Military Dissent Is Not an Oxymoron: Freeing Democracy from Perpetual War

Military Dissent Is Not an Oxymoron: Freeing Democracy from Perpetual War, by William Astore, former US Air Force Lieutenant Colonel.

The United States is now engaged in perpetual war with victory nowhere in sight.  Iraq is chaotic and scarred. So, too, is Libya. Syria barely exists. After 15 years, “progress” in Afghanistan has proven eminently reversible as efforts to rollback recent Taliban gains continue to falter. The Islamic State may be fracturing, but its various franchises are finding new and horrifying ways to replicate themselves and lash out.

Having spent trillions of dollars on war with such sorry results, it’s a wonder that key figures in the U.S. military or officials in any other part of America’s colossal national security state and the military-industrial complex haven’t spoken out forcefully and critically about the disasters on their watch.

To understand the silence of the military in particular in the face of a visible crisis of war-making, you shouldn’t assume that, from private to general, its members don’t have complicated, often highly critical feelings about what’s going on. The real question is: Why they don’t ever express them publicly?

War in Iraq

At war in Iraq, 2008

As a young Air Force lieutenant in the 1980s the author worked on a research project he loathed. But he did his job and was quiet.

So I buried my misgivings … I remember, in fact, hoping that the F15-ASAT test would go well and that I’d be seen as effective at my job.  And in this I think I was probably pretty typical of military people, then and now.

[The lesson:] mission priorities and military imperatives in such a hierarchical situation are powerful factors in suppressing morality and critical thinking.  It’s so much easier, so much more “natural,” to do one’s job and conform rather than speak out and buck a system that’s not made for the public expression of dissenting views. …

That conformist mentality is difficult to challenge or change, no matter your subsequent rank or position. There’s a sensible reason for all this.  You can’t herd cats, nor can you make a cohesive military unit out of them.  In life and death situations, obedience and discipline are vital to rapid action.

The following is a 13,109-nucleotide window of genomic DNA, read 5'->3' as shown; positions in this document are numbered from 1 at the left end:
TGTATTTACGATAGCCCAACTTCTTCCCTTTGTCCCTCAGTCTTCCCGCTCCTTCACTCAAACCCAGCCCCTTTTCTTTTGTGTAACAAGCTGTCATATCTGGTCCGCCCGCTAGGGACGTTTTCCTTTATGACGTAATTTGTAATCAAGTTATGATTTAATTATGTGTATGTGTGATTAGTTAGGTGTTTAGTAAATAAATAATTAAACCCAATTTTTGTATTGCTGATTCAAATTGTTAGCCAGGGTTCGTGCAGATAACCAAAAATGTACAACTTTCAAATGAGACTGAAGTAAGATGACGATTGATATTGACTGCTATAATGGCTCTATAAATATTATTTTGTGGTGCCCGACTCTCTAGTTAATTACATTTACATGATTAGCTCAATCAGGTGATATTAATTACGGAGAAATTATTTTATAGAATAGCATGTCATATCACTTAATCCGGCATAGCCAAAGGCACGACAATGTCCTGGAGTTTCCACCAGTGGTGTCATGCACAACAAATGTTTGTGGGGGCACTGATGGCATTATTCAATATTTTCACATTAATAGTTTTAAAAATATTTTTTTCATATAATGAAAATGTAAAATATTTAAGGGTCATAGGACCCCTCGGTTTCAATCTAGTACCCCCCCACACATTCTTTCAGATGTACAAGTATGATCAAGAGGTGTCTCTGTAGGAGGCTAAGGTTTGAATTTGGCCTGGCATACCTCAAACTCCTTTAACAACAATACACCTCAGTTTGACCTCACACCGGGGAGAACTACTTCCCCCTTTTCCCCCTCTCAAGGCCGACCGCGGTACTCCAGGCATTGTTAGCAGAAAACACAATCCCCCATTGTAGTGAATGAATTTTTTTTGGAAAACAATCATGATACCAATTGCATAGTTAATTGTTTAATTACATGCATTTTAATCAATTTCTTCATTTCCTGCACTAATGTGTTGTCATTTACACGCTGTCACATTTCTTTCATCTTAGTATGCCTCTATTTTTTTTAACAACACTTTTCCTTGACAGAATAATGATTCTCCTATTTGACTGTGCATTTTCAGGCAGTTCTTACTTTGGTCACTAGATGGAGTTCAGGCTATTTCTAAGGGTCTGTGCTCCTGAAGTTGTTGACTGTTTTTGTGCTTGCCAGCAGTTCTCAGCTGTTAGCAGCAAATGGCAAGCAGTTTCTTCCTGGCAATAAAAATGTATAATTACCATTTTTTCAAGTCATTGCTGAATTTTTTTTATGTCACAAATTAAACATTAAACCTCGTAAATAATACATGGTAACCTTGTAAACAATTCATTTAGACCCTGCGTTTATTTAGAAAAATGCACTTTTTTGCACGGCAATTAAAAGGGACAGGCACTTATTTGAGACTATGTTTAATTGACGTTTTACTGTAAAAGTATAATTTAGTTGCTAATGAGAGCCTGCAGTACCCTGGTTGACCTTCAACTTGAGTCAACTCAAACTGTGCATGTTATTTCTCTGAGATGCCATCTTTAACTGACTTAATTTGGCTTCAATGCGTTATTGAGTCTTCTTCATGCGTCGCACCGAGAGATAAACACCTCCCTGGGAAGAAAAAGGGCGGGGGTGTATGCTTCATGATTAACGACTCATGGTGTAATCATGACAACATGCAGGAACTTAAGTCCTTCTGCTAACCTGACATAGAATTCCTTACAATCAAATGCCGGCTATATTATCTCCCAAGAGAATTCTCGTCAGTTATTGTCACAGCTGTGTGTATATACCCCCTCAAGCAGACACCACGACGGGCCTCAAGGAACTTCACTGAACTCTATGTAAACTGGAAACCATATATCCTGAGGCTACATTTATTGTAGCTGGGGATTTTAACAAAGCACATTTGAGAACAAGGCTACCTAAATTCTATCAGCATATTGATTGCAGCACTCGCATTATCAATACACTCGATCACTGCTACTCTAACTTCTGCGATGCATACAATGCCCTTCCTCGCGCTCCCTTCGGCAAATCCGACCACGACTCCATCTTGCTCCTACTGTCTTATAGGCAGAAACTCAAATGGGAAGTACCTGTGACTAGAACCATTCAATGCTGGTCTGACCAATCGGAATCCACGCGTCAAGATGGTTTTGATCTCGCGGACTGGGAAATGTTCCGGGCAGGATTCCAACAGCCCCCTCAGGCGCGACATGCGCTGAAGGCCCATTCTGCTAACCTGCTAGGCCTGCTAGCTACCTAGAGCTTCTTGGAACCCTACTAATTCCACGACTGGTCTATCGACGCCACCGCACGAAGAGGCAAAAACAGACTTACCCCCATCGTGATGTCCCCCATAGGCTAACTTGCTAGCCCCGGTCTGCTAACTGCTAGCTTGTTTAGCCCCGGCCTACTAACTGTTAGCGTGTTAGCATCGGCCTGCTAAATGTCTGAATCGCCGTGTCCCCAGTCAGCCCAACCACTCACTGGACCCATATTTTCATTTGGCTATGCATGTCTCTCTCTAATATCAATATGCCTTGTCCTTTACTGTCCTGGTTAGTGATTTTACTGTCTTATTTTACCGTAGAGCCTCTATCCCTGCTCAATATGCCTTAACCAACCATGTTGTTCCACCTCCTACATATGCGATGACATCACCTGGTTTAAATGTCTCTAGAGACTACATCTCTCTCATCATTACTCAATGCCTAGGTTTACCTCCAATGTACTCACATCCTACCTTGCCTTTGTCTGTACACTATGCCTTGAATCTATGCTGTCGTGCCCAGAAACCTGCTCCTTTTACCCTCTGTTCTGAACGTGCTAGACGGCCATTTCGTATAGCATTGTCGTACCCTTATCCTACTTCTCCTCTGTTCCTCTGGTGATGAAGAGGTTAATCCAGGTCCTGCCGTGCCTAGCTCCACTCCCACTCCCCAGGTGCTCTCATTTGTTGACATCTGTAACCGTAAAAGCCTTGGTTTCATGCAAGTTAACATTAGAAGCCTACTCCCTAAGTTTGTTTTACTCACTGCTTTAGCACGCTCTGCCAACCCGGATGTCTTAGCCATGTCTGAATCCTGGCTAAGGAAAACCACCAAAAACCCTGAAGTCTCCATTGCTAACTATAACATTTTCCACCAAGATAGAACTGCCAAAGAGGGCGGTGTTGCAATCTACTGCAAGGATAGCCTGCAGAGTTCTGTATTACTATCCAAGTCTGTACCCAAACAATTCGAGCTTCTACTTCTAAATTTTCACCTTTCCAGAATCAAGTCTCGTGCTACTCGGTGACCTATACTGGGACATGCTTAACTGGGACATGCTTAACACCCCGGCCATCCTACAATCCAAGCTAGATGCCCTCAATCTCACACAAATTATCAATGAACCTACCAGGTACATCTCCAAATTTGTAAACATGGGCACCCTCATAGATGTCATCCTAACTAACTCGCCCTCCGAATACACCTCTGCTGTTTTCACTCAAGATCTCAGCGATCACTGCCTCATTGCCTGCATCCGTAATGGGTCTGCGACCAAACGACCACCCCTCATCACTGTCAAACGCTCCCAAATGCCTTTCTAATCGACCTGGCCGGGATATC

The US military is now exalted and essentially worshiped … as “our greatest national treasure.”

The military has, in fact, become so crucial to Washington that aspiring civilian commanders-in-chief like Hillary Clinton and Donald Trump lean on retired generals to anoint them as qualified for the job. …

But at some point, perhaps now, some patriotic dissent is better than complete silence:

The Pentagon has, in a very real sense, become America’s national cathedral. If we’re going to continue to worship at it, we should at least ask for some minimal level of honesty from its priests.  In militarized America, the question of the moment is how to encourage such honesty.

Call it patriotic dissent.  By “dissent” I mean honest talk from those who should know best about the hazards and horrors of perpetual war, about how poorly those conflicts have gone and are going.  We desperately need to encourage informed critics and skeptics within the military and the Complex to speak their minds in a way that moves the national needle away from incessant bombing and perpetual war.

But it is almost impossible, in a socialist borg-like community:

[I]t’s hard for outsiders to imagine just how difficult it is to break ranks when you’re in the military.  So many pressures combine to squelch dissent — everything from feelings of loyalty and patriotism to careerist concerns and worries about punishment. …

Unless you’ve been in the military, you have little idea how all-enveloping and all-consuming such a life can be.  In a strange way, it may be the closest thing to true socialism in America: base housing provided and tied to your rank, government doctors and “socialized” medicine for all, education for your children in base schools, and worship at the base chapel; in other words, a remarkably insular life, intensified when troops are assigned to “Little Americas” abroad (bases like Ramstein in Germany).  For Star Trek: The Next Generation fans, think of Ramstein and similar bases around the world as the Borg cubes of American life — places where you’re automatically assimilated into the collective.  In such a hive life, resistance is all but futile.

This effect is only intensified by the tribalism of war.  Unit cohesion, encouraged at all times, reaches a fever pitch under fire as the mission (and keeping your buddies and yourself alive) becomes all-consuming.

The author details a number of reasons for staying mum, for why there is so little healthy informed criticism of the military. Then:

Some will doubtless claim that encouraging patriotic dissent within the military can only weaken its combat effectiveness, endangering our national security.  But when, I wonder, did it become wise for a democracy to emulate Sparta?  And when is it ever possible to be perfectly secure?